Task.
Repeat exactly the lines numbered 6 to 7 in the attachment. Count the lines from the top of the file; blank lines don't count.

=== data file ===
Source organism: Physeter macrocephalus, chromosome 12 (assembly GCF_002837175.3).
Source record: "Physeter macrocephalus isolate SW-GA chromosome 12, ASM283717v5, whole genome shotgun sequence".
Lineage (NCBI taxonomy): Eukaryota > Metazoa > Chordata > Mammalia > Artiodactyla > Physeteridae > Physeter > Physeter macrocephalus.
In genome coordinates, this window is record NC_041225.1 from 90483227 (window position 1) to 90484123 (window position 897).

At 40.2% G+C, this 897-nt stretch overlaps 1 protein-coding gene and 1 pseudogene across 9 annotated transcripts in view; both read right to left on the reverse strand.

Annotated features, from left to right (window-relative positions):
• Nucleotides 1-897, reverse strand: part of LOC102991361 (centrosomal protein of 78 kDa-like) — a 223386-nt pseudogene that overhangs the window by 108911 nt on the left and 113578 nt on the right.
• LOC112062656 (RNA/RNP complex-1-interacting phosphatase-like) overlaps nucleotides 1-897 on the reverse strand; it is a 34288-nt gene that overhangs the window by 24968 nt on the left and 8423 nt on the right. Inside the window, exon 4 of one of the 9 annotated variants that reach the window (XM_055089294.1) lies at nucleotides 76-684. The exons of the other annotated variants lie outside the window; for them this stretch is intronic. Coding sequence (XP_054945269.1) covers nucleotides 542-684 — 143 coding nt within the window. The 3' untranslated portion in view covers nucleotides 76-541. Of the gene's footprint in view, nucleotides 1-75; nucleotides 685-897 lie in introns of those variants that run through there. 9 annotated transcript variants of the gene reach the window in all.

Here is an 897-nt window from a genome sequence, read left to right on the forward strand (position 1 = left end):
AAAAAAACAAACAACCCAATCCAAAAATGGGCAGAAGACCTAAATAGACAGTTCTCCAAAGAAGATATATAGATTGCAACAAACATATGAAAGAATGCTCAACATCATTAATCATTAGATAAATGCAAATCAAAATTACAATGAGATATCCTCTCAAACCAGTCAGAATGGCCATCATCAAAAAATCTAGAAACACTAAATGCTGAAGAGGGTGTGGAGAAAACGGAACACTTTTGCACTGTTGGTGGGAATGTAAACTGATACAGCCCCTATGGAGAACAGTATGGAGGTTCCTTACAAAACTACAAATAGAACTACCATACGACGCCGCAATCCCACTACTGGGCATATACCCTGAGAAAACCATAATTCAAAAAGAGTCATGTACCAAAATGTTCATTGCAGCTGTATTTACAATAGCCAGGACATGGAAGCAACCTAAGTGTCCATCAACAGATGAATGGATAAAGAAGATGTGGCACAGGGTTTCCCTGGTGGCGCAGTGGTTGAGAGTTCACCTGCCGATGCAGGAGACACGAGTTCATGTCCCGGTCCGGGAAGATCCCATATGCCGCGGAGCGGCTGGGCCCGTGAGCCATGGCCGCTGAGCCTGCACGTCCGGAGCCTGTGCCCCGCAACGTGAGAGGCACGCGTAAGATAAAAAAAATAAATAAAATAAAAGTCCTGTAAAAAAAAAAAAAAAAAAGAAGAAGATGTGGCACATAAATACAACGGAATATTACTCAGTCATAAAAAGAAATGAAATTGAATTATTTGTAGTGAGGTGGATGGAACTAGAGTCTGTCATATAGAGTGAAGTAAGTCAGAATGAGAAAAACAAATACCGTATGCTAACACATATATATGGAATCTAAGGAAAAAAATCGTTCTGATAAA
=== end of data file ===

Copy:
Annotated features, from left to right (window-relative positions):
• Nucleotides 1-897, reverse strand: part of LOC102991361 (centrosomal protein of 78 kDa-like) — a 223386-nt pseudogene that overhangs the window by 108911 nt on the left and 113578 nt on the right.